TIANJIN - Helicopter rescue will be available in China for 200 to 300 million people in five years, the Ministry of Civil Affairs revealed.
The first domestically developed ultra-light civil helicopter makes its debut on Thursday at the First China Helicopter Exposition in Tianjin. Priced at 3.5 million yuan ($541,000), the one-ton AC310 helicopter can carry two to three passengers and cruise at up to 159 km/h. [Photo / Xinhua ]
Kong Qingxin, director-general of the ministry's promotion center for emergency assistance, said rescue response time will be possible within 15 minutes in major cities.
About 1 million square kilometers - 11 percent of country's land area - will be covered.
"Two-thirds of those seriously injured in incidents or natural disasters will die within 25 minutes. With immediate medical treatment within 15 minutes, 80 percent of those injured will survive," said Chen Ping, deputy director-general of the promotion center.
In the next 10 to 15 years, at least 30 billion yuan ($4.7 billion) is needed to establish 850 rescue bases with 1,050 helicopters, Kong said at a helicopter forum in Tianjin on Wednesday, ahead of the First China Helicopter Exposition.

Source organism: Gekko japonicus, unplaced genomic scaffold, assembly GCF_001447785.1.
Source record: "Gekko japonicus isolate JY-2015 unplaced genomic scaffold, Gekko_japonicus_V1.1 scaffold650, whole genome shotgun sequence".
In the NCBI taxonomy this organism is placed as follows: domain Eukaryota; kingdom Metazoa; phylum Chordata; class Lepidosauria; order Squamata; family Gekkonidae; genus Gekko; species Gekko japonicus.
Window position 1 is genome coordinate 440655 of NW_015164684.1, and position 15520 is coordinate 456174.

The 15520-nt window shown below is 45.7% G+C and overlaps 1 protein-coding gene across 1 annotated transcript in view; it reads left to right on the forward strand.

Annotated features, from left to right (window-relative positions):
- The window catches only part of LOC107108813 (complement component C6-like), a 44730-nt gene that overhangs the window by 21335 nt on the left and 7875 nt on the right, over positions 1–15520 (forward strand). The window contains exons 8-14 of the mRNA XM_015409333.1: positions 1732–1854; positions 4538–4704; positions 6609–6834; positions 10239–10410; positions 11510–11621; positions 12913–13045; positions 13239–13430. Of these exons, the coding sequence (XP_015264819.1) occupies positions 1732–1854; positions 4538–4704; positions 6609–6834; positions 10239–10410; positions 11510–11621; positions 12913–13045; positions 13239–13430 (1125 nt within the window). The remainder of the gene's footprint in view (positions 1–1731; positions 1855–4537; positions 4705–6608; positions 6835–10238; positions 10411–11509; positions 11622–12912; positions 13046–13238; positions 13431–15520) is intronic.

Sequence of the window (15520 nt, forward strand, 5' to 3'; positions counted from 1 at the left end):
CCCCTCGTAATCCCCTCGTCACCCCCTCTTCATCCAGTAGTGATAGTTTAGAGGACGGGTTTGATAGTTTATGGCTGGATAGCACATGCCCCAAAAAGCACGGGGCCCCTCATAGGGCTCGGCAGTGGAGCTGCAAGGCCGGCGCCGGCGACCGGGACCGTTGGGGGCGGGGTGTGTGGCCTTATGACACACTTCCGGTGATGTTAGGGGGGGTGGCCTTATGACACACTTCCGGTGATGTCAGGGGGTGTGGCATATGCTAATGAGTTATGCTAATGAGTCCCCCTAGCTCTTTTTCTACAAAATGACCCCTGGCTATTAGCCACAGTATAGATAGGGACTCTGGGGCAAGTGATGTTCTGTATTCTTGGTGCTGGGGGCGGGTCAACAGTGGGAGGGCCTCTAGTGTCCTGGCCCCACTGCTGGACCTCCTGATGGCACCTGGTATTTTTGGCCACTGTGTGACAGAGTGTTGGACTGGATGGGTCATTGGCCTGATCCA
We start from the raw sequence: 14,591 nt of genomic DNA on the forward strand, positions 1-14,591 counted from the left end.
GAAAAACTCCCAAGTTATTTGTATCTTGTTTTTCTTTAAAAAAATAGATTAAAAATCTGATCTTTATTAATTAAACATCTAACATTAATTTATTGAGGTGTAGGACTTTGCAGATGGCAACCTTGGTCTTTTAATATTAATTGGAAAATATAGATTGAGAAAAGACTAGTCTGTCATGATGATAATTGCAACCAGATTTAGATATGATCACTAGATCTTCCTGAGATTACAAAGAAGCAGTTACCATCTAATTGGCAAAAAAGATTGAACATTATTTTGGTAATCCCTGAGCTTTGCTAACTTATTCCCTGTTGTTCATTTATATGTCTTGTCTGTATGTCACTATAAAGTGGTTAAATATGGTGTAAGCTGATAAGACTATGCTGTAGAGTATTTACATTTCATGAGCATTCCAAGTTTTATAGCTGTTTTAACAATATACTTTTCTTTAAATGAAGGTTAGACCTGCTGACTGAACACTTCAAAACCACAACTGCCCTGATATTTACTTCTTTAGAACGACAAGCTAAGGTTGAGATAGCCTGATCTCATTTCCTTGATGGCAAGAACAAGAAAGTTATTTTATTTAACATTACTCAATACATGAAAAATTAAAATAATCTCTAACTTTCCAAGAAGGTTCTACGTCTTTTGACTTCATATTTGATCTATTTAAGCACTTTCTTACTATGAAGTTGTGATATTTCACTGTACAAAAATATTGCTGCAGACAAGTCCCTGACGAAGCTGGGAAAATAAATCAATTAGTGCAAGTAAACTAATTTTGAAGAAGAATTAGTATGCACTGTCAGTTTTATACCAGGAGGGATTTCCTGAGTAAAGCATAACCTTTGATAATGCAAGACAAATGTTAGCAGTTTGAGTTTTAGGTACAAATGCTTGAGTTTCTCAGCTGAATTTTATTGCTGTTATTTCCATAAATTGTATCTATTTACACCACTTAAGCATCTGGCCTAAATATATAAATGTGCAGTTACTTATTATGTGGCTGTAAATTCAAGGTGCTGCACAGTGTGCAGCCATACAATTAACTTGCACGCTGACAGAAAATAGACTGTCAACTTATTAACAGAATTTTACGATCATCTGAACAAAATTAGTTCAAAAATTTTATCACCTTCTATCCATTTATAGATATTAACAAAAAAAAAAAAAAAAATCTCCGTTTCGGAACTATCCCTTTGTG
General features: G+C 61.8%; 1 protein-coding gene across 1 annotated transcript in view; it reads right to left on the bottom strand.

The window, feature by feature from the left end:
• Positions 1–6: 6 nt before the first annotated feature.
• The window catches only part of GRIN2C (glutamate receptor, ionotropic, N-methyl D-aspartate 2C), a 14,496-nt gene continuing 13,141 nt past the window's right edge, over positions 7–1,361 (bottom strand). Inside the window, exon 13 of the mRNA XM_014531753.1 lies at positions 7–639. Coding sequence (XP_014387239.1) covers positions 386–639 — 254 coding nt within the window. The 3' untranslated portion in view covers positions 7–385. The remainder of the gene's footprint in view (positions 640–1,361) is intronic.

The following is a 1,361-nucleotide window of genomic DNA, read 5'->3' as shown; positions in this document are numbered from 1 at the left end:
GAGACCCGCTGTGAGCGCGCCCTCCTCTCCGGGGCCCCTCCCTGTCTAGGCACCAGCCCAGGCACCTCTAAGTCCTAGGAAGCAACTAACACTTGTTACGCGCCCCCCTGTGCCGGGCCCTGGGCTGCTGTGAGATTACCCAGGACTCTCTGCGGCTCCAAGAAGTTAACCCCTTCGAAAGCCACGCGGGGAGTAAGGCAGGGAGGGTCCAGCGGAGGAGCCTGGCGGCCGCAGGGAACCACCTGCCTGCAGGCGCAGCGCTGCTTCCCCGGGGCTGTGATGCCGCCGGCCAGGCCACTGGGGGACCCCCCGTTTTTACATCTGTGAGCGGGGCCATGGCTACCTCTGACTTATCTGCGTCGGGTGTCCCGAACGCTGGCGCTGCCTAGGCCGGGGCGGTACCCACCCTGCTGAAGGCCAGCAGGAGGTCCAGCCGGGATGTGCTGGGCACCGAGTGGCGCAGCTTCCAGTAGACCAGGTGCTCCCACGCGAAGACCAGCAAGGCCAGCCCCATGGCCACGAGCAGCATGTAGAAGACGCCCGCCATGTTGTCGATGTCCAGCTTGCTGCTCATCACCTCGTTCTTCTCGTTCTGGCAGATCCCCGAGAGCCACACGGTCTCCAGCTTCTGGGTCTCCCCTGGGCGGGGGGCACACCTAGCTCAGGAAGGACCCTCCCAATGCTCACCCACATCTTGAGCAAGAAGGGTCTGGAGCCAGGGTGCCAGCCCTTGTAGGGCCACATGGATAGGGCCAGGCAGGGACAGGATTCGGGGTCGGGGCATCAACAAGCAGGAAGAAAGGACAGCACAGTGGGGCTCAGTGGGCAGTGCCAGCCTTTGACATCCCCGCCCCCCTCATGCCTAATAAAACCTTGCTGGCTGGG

The exposition runs from Thursday to Sunday.
According to Kong, there will be nearly 300 sites for about 350 helicopters along major freeways in the east by the end of 2020. An additional 260 bases and 300 helicopters will cover 50 highly populated large- and medium-size cities.
Hundreds of additional helicopters are needed to resolve rescue problems in sparsely populated and remote areas.
Ministry of Transport flight teams currently have 11 rescue bases, 12 helicopters and eight rented aircraft.
Since it was launched in 2001, the team has implemented more than 1,500 rescues in extreme weather and sea conditions, saving nearly 2,000 lives, said Zhang Jinshan, deputy director of the rescue and salvage bureau of the Ministry of Transport.
Across the nation, only 294 helicopters are available for rescue operations, an average of three per 100,000 square kilometers on average, far less than developed countries, Chen said.
According to international standards, each helicopter rescue base should cover a radius of 50 km, said Chen.
"With reductions of government constraints on low-altitude airspace, helicopters will be irreplaceable in saving people's lives," Chen said.
The nation's first exclusive aviation rescue training base is gearing up for construction in Guangdong province, Chen said.
Yin Zhigang, deputy general manager of China Flying Dragon General Aviation, expressed his concerns about the present condition of helicopter medical aid in China.
"Several hospitals in Shanghai, Chongqing, Nanjing and Tianjin have established buildings with landing pads. However, due to the quantity and cost of helicopters, helicopter medical aid still remains at the test stage or only for occasional use. Basically, helicopter medical aid is still a blank in our country".